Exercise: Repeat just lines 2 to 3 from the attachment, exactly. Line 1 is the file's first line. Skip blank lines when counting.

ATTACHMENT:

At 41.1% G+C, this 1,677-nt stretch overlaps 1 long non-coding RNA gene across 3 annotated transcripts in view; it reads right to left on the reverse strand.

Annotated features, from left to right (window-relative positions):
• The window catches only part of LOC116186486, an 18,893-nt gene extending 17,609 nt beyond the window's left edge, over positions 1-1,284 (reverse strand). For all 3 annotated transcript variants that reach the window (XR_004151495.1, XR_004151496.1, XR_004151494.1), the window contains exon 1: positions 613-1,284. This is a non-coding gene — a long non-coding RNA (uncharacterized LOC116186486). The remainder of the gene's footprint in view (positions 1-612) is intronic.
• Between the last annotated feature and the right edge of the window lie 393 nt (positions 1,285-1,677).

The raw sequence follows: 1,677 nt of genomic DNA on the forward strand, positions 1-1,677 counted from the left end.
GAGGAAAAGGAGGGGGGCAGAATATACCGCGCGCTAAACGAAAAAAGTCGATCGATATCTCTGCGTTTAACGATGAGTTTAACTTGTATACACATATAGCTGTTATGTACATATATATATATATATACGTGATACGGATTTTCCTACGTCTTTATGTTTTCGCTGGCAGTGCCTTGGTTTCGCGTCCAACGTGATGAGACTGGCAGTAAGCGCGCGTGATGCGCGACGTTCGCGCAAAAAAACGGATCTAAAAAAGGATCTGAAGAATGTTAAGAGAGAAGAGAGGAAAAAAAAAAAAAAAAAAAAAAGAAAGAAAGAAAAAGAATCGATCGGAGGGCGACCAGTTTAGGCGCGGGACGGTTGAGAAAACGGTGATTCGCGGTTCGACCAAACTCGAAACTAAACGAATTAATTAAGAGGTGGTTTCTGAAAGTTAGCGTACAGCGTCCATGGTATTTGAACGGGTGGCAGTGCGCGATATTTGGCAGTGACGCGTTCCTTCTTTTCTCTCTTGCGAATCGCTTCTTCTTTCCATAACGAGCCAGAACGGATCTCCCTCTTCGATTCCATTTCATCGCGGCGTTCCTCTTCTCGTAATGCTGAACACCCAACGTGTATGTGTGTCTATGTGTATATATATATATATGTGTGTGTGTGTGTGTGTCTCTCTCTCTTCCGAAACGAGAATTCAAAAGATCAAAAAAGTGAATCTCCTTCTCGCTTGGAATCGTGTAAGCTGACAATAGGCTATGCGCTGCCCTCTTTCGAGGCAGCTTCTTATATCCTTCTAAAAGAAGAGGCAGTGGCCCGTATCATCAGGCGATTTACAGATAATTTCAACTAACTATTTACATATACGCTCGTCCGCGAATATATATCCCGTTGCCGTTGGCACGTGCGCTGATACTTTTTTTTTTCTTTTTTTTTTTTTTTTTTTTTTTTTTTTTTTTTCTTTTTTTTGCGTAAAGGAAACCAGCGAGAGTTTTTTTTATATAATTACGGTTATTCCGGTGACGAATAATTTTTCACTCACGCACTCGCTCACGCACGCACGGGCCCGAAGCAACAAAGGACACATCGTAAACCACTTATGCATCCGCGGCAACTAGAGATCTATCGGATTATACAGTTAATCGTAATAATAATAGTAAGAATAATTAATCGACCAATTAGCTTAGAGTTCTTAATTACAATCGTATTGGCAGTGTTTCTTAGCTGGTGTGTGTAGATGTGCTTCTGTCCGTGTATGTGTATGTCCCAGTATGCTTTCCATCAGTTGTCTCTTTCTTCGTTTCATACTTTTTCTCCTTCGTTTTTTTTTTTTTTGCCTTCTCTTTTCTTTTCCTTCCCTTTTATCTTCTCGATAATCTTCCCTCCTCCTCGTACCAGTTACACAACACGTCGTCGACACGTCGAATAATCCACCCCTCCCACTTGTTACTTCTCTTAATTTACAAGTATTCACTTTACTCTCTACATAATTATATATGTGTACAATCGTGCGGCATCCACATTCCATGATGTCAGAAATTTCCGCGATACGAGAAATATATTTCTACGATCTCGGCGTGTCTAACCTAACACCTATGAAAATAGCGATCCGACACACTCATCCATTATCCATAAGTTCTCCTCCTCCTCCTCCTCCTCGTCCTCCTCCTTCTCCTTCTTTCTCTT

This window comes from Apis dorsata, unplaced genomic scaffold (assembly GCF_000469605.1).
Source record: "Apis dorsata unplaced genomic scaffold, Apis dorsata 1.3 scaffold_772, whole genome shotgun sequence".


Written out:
Annotated features, from left to right (window-relative positions):
• The window catches only part of LOC116186486, an 18,893-nt gene extending 17,609 nt beyond the window's left edge, over positions 1-1,284 (reverse strand). For all 3 annotated transcript variants that reach the window (XR_004151495.1, XR_004151496.1, XR_004151494.1), the window contains exon 1: positions 613-1,284. This is a non-coding gene — a long non-coding RNA (uncharacterized LOC116186486). The remainder of the gene's footprint in view (positions 1-612) is intronic.